“We’re trying to come to grips with the end of a 20-year secular credit expansion that went parabolic in the last six years,” the chief North American economist for Merrill Lynch said on national TV yesterday.
“The U.S. economy is at the outset of the first consumer recession since the early 1990s, and it’s facing headwinds comparable to the six-quarter recession that pushed the Standard & Poors Index down 40 percent in the 1970s,” David Rosenberg said in a live interview on CNBC.
“We’ve gone from housing to credit to employment, and now I think we’re going to start to see some negative consumer spending numbers now that we’re past this fiscal stimulus program,” he went on.
This is all putting it mildly. If oil prices are falling for the moment due to a slowdown in demand, how can this be a good thing? The decline in demand means that economic activity, overall, is slowing, and that will have a nasty domino effect everywhere.
Late yesterday came the news that the giant, New York-based American International Group (AIG) reported a quarterly loss far greater than expected, hurt again by the write-down of derivatives linked to the tanking mortgage market.
It reported $5.57 billion in second quarter unrealized market valuation losses on credit default swaps, according to a CNBC staff report.
The 18th largest company in the world, with insurance and financial services in 130 countries, AIG’s malaise signals only the tip of the iceberg, like the massive write-down that Merrill Lynch did recently, and resulting in the Merrill economists’ grim outlook.
The development further aggravates and demonstrates the dual debt and credit crises that is catching the national economy, and as a follow-on, the global economy, in a vicious vice. As debt grows, banks tighten access to credit because of what’s happened to AIG and Merrill Lynch for fear of still more defaults.
The squeeze is ravaging individual families and households in the U.S., where efforts to cut spending have come years too late to relieve the burden of debt that has only continued to grow even as incomes flatten, jobs vanish, assets, such as homes or investment portfolios, lose value, and loans become unavailable.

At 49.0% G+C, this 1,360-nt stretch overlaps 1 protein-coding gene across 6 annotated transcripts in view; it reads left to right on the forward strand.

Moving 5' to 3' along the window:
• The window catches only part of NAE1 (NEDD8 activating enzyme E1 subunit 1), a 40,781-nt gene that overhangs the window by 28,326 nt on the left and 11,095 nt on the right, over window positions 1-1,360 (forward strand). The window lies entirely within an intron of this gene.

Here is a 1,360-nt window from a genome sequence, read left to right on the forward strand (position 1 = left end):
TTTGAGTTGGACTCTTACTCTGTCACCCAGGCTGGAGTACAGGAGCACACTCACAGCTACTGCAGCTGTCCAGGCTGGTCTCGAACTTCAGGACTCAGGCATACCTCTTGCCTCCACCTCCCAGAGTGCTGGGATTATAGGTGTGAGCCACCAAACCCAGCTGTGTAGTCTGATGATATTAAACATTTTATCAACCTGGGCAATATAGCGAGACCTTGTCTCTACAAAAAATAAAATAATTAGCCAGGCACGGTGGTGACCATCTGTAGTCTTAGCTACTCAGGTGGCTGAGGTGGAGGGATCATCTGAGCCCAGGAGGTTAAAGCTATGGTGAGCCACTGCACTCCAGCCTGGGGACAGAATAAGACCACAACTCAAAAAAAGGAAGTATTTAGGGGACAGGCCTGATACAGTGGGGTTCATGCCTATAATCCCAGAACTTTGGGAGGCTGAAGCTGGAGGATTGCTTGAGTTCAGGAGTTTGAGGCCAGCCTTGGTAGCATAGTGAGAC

The scariest news often comes not from Wall Street press releases, but from anecdotal reports on the ground in which, for example, a meter maid in the small vacation destination of Rehoboth Beach, Delaware finds that the number of vehicles parked on its streets, and the number of parking tickets being written, are down dramatically this summer. She’s been working there for two decades, and it’s the worst ever.
Rehoboth Beach is predominantly a middle-class, blue collar, moderately-priced and family-oriented place, drawing from working class neighborhoods in Baltimore, Philadelphia, Western Pennsylvania and Ohio.
While better-off families may be able to enjoy one more summer at their familiar destinations, many in middle-class America already can’t afford to go anywhere.
Housing experts are now saying the bottom of the market remains far off, that home prices still have to drop anywhere from 20 to 50 percent. Overall, no one is now predicting a recovery from all of this before 2010, and many say not before 2011.
What’s curious in this context is the lack of scenarios described by anyone so-called expert of exactly how a sustainable rebound will occur. Is it simply that supply and demand reach equilibrium, that enough value evaporates from the whole shebang that, somehow, bargain hunting gradually fuels a recovery?
But if primary natural resources necessary for sustainable growth, such as oil, become scarcer and more expensive in the process, how can that happen?
We may need the kind of New Deal solutions that brought the nation out of the last Great Depression. Government-financed, massive job-creating infrastructure and energy-development programs, combined with a huge across-the-board debt forgiveness, could be the only way out. Far-sighted political leaders should begin to explore what that might look like.